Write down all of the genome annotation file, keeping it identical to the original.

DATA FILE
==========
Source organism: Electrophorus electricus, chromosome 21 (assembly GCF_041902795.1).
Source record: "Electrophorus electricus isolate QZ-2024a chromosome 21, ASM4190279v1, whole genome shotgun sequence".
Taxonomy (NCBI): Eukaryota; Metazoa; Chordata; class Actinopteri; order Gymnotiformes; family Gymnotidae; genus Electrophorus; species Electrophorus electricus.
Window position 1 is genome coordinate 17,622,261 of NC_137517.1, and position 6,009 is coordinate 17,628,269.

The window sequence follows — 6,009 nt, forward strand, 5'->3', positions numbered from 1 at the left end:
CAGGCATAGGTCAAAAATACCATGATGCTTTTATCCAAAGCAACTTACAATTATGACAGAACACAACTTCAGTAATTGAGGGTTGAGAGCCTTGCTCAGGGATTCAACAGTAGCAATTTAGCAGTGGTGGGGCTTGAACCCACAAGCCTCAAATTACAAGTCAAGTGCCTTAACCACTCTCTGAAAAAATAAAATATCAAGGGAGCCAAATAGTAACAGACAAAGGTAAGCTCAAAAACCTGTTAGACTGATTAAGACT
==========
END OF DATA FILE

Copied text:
Source organism: Electrophorus electricus, chromosome 21 (assembly GCF_041902795.1).
Source record: "Electrophorus electricus isolate QZ-2024a chromosome 21, ASM4190279v1, whole genome shotgun sequence".
Taxonomy (NCBI): Eukaryota; Metazoa; Chordata; class Actinopteri; order Gymnotiformes; family Gymnotidae; genus Electrophorus; species Electrophorus electricus.
Window position 1 is genome coordinate 17,622,261 of NC_137517.1, and position 6,009 is coordinate 17,628,269.

The window sequence follows — 6,009 nt, forward strand, 5'->3', positions numbered from 1 at the left end:
CAGGCATAGGTCAAAAATACCATGATGCTTTTATCCAAAGCAACTTACAATTATGACAGAACACAACTTCAGTAATTGAGGGTTGAGAGCCTTGCTCAGGGATTCAACAGTAGCAATTTAGCAGTGGTGGGGCTTGAACCCACAAGCCTCAAATTACAAGTCAAGTGCCTTAACCACTCTCTGAAAAAATAAAATATCAAGGGAGCCAAATAGTAACAGACAAAGGTAAGCTCAAAAACCTGTTAGACTGATTAAGACT